Being African In Africa is about telling the African story - the positive African story.

My work as a communication professional for more than a decade now has taken me to over 30 countries in Africa. When I meet and interact with new people from different corners of the continent, I marvel at the stories they have to tell – about themselves, the people they live with, their communities and the lives they lead.

As an African born and living on the continent, I am enthralled by the wealth of knowledge and beauty that exists on this continent.  On the flip side, whenever I turn on the TV or radio, I am bombarded by news stories and coverage that is mostly negative.  News that seems to sell covers crime, corruption, drought and the like… all somewhat depressing.  Important, yes, but many too are the positive stories that do not receive coverage. 

Being African In Africa is a platform for sharing positive news, titbits and more balanced perspectives on life on the continent. On the social front, the continent’s people are on average hospitable, with most communities looking out for friends and relatives, and even strangers. This spirit of “Ubuntu” as it is called in southern Africa, is formed on the foundation of what it means to be human – people do not exist in isolation but in families and communities.  Being African In Africa endeavours to bring forth the untold stories, unsung heroes and the pioneers that shape the beautiful continent I call home.

Mwanja Ng'anjo

Houseboy and No Longer at Ease


I suppose my appreciation and consciousness of being African was to some degree influenced by some of the novels I read as a teenager. Two of the legendary authors that come to mind are Nigeria’s Chinua Achebe and Cameroon’s Ferdinand Oyono.

I remember enjoying Oyono’s Houseboy (published in 1956) which I found to be an honest but humorous work. For instance, I could not, for the life of me, picture Toundi, an African man, working as a “houseboy” and washing his Madame’s soiled undergarments. This was just too appalling in the African context.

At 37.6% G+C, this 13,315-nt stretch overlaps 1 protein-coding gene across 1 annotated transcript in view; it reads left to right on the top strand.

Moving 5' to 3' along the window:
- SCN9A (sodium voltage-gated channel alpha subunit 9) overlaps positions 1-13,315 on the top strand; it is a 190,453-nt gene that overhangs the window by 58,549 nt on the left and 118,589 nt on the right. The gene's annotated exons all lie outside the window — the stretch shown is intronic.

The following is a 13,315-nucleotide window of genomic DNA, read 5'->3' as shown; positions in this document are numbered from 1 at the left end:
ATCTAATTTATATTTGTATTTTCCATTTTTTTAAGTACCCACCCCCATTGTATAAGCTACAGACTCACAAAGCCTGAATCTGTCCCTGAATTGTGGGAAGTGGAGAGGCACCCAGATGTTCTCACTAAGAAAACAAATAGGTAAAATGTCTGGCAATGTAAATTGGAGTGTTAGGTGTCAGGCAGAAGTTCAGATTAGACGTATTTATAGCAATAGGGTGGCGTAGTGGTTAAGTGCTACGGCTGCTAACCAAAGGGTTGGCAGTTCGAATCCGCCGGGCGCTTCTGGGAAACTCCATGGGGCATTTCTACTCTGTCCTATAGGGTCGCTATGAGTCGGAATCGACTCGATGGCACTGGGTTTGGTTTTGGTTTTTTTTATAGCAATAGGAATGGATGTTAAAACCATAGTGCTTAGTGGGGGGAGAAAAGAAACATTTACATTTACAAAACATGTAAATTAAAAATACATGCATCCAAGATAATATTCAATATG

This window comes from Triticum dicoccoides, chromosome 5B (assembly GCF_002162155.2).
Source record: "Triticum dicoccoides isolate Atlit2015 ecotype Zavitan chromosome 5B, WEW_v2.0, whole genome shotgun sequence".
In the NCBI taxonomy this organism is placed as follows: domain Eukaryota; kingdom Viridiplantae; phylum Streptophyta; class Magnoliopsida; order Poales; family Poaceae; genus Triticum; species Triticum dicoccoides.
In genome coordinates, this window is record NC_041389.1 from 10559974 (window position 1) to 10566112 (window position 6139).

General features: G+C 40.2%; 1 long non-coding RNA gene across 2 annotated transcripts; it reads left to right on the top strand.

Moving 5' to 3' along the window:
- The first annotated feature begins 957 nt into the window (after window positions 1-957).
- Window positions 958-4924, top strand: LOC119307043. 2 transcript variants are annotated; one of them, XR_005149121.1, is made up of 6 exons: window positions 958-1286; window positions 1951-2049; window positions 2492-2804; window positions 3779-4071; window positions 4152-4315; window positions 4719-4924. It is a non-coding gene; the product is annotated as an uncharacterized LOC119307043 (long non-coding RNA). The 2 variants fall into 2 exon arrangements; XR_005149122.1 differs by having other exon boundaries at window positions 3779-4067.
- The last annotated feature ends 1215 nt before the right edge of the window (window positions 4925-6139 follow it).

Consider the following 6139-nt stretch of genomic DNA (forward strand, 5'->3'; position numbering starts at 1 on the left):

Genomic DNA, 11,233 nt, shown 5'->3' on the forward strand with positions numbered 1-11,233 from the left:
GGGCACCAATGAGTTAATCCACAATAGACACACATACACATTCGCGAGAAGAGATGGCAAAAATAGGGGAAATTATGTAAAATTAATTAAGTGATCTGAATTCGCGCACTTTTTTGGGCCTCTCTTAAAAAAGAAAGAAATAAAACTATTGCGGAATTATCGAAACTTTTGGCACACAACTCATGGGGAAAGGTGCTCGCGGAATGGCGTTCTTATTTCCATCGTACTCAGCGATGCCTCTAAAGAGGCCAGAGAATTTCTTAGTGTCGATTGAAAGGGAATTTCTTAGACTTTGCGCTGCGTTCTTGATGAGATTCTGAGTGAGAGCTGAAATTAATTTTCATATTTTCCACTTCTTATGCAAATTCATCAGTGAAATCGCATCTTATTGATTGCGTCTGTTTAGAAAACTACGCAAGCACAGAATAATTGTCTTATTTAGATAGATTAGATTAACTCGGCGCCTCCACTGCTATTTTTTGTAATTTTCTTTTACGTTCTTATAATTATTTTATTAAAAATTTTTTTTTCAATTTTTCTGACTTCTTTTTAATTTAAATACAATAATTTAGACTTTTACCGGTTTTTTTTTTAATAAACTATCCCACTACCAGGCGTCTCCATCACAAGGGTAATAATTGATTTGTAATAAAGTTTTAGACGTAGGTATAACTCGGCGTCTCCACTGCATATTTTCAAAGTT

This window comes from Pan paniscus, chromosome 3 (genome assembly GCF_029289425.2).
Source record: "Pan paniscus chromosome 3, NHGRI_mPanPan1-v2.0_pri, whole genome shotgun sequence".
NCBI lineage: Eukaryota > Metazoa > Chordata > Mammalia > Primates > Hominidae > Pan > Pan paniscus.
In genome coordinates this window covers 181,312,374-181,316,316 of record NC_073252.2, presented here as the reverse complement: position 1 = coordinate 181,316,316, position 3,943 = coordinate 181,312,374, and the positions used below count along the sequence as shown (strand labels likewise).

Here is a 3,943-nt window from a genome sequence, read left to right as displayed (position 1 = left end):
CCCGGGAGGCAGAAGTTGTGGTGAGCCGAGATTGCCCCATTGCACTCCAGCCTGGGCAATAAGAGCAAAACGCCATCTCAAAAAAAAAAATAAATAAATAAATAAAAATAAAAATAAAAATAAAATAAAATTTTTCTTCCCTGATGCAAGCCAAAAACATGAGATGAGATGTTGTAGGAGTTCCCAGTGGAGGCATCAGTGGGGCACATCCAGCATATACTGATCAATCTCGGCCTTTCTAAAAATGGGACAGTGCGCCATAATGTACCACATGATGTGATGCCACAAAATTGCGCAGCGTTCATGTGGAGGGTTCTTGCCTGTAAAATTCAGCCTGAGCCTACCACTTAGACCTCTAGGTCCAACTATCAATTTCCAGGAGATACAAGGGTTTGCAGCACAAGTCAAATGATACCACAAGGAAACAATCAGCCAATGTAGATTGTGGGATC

Celebrating Africa’s Founding Mothers

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Let me start by pointing out that even before the founding fathers of the Organisation for African Unity established the organisation on 25 May in 1963, African women, under the leadership of activists like Aoua Keita from Mali, Jeanne Martin Cissé from Guinea and Pauline Clark from Ghana, founded the Pan African Women’s Organisation (PAWO) in 1962.

In the period when countries around the continent where fighting for political independence, notable women played prominent roles both in their own countries and regionally.

Dare not decline African hospitality!

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In a good number of African cultures, it is impolite to turn down a meal, especially if you are a stranger or rare visitor.  Many are the countless times when I have partaken of food even when I was not hungry or the food did not look at all appetising. 

 As soon as special guests arrived, out would come the special china from the display cabinet that the family never used and the visitors would be served tea from the dainty cups and saucers which the children of the home were forbidden to even touch.  

This great son of the world, Madiba, showed us the way. Whether you are white, black, yellow or brown, you are all God’s children, come together, work together and God will show you the way.
— Kenneth Kaunda